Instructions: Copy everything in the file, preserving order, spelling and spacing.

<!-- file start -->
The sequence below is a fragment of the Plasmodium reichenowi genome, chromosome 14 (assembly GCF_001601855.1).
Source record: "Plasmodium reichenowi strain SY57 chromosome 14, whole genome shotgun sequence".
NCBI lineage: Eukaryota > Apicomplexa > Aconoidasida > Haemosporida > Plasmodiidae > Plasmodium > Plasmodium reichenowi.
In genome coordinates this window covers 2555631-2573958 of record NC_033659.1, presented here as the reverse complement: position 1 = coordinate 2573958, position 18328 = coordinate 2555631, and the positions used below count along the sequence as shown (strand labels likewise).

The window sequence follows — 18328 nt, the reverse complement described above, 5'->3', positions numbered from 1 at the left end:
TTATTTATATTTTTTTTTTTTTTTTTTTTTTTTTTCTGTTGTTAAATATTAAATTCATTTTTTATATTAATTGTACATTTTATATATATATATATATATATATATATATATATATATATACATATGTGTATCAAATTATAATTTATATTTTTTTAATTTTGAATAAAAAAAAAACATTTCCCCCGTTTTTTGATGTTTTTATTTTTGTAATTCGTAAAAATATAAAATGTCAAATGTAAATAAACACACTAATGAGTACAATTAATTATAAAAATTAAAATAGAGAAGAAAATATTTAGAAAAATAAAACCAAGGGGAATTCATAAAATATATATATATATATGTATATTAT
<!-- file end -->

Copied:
The sequence below is a fragment of the Plasmodium reichenowi genome, chromosome 14 (assembly GCF_001601855.1).
Source record: "Plasmodium reichenowi strain SY57 chromosome 14, whole genome shotgun sequence".
NCBI lineage: Eukaryota > Apicomplexa > Aconoidasida > Haemosporida > Plasmodiidae > Plasmodium > Plasmodium reichenowi.
In genome coordinates this window covers 2555631-2573958 of record NC_033659.1, presented here as the reverse complement: position 1 = coordinate 2573958, position 18328 = coordinate 2555631, and the positions used below count along the sequence as shown (strand labels likewise).

The window sequence follows — 18328 nt, the reverse complement described above, 5'->3', positions numbered from 1 at the left end:
TTATTTATATTTTTTTTTTTTTTTTTTTTTTTTTTCTGTTGTTAAATATTAAATTCATTTTTTATATTAATTGTACATTTTATATATATATATATATATATATATATATATATATATATACATATGTGTATCAAATTATAATTTATATTTTTTTAATTTTGAATAAAAAAAAAACATTTCCCCCGTTTTTTGATGTTTTTATTTTTGTAATTCGTAAAAATATAAAATGTCAAATGTAAATAAACACACTAATGAGTACAATTAATTATAAAAATTAAAATAGAGAAGAAAATATTTAGAAAAATAAAACCAAGGGGAATTCATAAAATATATATATATATATGTATATTAT